Throughout the dialogue, the scientists expressed their gratitude that Cameron hadn’t portrayed them as “Ted Kazinski” while simultaneously creating a palpable sense of wonder and discovery in the film’s characters.  Cameron agreed that he’s, “...tired of hollywood showing scientists as evil or boring lecturers”, and going further, that they have, “...poetry in their souls.”  It was fascinating to watch the director trail off into latin-speak and sea floor terminology.  Hard to follow at times, but there was a clear sense of mutual respect.  Moreover, it was relieving to see a filmmaker, who cares so deeply about knowledge, engaging with university personnel and scientists.  When Cameron later fielded questions from students (ignoring some of the older, established journalists), he brought an informed opinion to bear on each climate/environmental topic, even occasionally, and courteously, correcting the questioner.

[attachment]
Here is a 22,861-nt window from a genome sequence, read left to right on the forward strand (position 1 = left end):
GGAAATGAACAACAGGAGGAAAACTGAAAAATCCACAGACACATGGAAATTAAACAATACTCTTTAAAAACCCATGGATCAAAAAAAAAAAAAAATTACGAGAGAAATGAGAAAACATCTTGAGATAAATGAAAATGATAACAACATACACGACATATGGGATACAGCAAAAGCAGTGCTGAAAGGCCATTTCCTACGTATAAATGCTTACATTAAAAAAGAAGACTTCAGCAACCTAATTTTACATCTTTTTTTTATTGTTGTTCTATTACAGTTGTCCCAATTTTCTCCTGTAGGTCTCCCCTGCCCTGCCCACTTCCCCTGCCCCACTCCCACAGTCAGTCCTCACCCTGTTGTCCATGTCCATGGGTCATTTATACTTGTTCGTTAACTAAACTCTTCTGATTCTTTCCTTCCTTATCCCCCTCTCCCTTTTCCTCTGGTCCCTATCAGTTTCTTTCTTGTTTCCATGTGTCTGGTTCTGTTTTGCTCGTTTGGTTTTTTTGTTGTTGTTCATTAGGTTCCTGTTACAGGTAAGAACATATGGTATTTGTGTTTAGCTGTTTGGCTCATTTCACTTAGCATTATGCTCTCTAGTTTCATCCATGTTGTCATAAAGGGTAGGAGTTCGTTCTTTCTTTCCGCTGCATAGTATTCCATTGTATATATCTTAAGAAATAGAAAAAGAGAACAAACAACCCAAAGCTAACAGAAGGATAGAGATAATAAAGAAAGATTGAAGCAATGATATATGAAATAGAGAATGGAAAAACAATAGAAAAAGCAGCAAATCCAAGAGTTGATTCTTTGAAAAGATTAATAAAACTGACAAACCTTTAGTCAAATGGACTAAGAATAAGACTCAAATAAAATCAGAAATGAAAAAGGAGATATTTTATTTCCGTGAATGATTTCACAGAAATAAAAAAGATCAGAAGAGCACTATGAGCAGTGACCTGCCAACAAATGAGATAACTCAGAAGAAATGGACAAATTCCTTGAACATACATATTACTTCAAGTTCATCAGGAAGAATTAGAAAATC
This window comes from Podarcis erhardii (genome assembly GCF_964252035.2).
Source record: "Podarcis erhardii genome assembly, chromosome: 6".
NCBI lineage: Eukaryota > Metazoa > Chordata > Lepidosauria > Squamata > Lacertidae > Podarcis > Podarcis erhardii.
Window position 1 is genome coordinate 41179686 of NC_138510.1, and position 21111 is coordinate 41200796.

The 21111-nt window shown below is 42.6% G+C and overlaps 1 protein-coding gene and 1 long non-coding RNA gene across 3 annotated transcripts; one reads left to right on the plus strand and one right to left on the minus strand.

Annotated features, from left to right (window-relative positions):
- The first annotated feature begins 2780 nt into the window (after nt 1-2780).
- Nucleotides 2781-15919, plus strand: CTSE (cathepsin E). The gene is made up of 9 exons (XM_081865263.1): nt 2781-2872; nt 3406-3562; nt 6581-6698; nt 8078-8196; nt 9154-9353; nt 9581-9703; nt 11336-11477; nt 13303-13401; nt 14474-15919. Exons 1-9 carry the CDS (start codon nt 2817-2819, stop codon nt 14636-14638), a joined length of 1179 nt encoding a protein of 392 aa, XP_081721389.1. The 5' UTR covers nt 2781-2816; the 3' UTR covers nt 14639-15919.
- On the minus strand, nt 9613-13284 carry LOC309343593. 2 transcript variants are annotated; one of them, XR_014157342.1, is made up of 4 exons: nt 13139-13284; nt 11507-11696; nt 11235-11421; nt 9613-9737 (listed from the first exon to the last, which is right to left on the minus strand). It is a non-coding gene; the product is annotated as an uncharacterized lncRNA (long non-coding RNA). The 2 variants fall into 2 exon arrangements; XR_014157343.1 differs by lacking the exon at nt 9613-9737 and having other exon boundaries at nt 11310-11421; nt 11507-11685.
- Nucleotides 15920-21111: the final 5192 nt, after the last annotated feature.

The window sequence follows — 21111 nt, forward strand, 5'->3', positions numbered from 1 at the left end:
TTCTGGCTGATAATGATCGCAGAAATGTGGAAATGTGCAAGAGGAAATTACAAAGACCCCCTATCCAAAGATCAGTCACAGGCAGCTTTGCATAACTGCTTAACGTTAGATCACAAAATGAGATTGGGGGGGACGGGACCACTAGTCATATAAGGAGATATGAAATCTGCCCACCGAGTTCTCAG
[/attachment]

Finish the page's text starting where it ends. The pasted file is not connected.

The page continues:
Cameron is aleady planning a sequel.  He plugged Fox’s Avatar Tree Initiative (which, regardless of how cynical you may be, is a good thing).  I doubt that Murdoch, or whoever, would be interested in a post-facto environmental PR event unless there was some Avatar promo value. After all, they are planting a million trees.  Cameron was quick to point out that even one million was a drop in the bucket.

After the panel I asked Cameron if he would return to films with darker themes, after the environmental victory of Avatar.  He said that he is really interested in developing the world of Avatar and working on the story, then quickly added he hasn’t officially decided yet.
courtesy of   http://blogs.indiewire.com